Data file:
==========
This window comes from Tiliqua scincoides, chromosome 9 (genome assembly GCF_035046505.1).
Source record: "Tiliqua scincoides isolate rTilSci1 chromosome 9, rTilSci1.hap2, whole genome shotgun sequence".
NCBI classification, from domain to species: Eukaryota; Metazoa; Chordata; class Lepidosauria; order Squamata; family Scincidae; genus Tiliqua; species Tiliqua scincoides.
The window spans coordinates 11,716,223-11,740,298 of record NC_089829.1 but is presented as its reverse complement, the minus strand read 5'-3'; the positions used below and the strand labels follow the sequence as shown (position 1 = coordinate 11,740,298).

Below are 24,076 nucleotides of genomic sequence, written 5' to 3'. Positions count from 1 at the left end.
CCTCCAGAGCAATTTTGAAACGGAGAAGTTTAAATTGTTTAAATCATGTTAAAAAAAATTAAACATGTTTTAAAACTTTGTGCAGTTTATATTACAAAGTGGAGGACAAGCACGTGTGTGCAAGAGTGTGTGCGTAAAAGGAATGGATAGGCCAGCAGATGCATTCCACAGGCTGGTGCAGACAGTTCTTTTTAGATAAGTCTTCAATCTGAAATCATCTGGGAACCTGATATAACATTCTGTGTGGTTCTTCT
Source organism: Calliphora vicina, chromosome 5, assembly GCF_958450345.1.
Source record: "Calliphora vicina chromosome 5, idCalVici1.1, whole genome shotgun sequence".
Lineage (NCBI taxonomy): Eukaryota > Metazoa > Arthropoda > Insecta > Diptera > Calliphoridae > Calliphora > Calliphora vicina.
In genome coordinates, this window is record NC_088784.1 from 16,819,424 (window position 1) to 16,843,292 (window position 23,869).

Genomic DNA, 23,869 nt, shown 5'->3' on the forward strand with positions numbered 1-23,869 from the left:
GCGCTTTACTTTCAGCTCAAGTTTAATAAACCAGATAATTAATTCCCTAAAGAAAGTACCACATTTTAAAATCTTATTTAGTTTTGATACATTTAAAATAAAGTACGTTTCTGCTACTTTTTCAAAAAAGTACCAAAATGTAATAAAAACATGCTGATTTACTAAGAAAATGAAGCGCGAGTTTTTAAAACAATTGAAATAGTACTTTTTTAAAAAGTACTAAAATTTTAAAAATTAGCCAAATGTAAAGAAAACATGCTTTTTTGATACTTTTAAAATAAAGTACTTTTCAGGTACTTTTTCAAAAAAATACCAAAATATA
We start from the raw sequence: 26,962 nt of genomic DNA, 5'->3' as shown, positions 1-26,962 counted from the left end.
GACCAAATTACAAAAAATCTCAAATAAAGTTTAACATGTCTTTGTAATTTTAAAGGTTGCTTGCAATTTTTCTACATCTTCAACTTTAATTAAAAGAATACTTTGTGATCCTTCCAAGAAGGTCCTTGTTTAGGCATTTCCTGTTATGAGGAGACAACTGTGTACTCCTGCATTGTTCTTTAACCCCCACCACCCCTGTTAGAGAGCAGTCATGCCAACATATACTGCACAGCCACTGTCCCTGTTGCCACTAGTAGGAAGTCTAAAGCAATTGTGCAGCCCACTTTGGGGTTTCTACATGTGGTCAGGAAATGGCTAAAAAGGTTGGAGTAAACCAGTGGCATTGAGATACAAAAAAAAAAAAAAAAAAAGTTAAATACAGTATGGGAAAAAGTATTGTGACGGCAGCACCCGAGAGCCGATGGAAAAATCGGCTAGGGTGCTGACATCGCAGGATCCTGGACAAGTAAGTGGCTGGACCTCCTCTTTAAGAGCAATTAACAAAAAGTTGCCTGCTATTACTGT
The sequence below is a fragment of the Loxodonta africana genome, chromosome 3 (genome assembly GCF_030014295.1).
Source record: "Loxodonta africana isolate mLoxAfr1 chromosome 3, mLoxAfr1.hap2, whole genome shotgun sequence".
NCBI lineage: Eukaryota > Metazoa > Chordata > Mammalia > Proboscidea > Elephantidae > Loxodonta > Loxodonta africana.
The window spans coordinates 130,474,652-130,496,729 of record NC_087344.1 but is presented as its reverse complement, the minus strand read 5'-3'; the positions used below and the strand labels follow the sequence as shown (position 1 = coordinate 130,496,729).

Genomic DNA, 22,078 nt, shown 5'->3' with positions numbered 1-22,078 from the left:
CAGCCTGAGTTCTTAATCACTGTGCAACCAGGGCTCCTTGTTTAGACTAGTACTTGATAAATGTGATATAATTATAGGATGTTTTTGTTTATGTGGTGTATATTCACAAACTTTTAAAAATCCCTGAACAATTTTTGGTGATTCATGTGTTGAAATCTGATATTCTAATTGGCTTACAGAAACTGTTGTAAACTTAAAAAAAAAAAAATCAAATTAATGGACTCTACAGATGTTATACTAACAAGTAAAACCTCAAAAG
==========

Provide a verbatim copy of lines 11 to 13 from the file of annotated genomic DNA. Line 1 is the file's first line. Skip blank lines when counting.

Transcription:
Genomic DNA, 23,869 nt, shown 5'->3' on the forward strand with positions numbered 1-23,869 from the left:
GCGCTTTACTTTCAGCTCAAGTTTAATAAACCAGATAATTAATTCCCTAAAGAAAGTACCACATTTTAAAATCTTATTTAGTTTTGATACATTTAAAATAAAGTACGTTTCTGCTACTTTTTCAAAAAAGTACCAAAATGTAATAAAAACATGCTGATTTACTAAGAAAATGAAGCGCGAGTTTTTAAAACAATTGAAATAGTACTTTTTTAAAAAGTACTAAAATTTTAAAAATTAGCCAAATGTAAAGAAAACATGCTTTTTTGATACTTTTAAAATAAAGTACTTTTCAGGTACTTTTTCAAAAAAATACCAAAATATA
We start from the raw sequence: 26,962 nt of genomic DNA, 5'->3' as shown, positions 1-26,962 counted from the left end.